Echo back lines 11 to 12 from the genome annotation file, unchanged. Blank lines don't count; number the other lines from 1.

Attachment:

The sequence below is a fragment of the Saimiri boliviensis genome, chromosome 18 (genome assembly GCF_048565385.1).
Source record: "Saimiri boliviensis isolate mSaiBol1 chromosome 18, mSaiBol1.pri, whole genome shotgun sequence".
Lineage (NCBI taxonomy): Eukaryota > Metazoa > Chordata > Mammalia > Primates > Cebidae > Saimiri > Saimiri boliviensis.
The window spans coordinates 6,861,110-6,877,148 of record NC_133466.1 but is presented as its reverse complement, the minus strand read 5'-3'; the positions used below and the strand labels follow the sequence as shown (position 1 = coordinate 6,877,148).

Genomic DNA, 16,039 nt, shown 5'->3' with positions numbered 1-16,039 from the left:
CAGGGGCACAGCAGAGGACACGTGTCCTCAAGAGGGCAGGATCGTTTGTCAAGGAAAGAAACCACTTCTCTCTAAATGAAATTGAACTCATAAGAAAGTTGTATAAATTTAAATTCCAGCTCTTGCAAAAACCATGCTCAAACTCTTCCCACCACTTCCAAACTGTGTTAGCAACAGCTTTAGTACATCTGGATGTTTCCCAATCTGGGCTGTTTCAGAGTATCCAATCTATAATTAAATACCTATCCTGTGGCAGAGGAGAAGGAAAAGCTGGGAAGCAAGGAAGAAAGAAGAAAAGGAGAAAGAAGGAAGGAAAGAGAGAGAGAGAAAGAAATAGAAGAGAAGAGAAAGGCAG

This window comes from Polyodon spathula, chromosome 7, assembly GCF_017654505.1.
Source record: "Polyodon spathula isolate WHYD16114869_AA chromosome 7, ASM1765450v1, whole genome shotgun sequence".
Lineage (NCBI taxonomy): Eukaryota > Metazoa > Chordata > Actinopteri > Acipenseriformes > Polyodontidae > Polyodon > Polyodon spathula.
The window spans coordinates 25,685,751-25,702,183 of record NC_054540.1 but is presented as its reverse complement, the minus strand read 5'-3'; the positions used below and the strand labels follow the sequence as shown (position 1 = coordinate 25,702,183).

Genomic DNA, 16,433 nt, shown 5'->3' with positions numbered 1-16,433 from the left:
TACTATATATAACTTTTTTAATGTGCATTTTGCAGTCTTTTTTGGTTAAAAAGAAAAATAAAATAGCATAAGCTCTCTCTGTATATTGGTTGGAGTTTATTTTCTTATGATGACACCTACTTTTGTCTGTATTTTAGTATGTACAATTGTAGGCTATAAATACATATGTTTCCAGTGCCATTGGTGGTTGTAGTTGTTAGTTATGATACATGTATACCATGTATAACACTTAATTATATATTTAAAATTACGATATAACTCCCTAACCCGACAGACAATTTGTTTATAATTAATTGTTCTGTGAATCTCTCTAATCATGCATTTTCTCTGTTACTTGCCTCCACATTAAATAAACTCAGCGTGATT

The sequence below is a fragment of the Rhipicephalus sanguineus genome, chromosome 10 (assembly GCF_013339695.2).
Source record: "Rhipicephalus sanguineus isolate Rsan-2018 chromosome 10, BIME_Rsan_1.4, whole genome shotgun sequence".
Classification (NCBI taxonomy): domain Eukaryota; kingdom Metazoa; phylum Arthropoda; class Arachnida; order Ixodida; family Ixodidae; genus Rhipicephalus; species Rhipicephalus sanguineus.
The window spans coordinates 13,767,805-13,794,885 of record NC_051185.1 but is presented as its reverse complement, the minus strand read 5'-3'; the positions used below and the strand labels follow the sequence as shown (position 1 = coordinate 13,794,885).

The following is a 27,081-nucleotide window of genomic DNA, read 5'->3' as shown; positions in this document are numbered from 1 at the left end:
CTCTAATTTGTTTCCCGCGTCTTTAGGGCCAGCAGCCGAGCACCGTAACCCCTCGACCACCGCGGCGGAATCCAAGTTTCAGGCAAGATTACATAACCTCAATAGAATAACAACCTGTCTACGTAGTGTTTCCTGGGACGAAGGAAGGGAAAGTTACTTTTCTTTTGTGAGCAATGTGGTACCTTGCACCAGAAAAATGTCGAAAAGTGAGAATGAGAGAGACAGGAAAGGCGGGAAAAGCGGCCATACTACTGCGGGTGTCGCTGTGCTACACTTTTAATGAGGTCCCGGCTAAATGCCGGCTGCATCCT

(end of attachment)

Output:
Genomic DNA, 16,433 nt, shown 5'->3' with positions numbered 1-16,433 from the left:
TACTATATATAACTTTTTTAATGTGCATTTTGCAGTCTTTTTTGGTTAAAAAGAAAAATAAAATAGCATAAGCTCTCTCTGTATATTGGTTGGAGTTTATTTTCTTATGATGACACCTACTTTTGTCTGTATTTTAGTATGTACAATTGTAGGCTATAAATACATATGTTTCCAGTGCCATTGGTGGTTGTAGTTGTTAGTTATGATACATGTATACCATGTATAACACTTAATTATATATTTAAAATTACGATATAACTCCCTAACCCGACAGACAATTTGTTTATAATTAATTGTTCTGTGAATCTCTCTAATCATGCATTTTCTCTGTTACTTGCCTCCACATTAAATAAACTCAGCGTGATT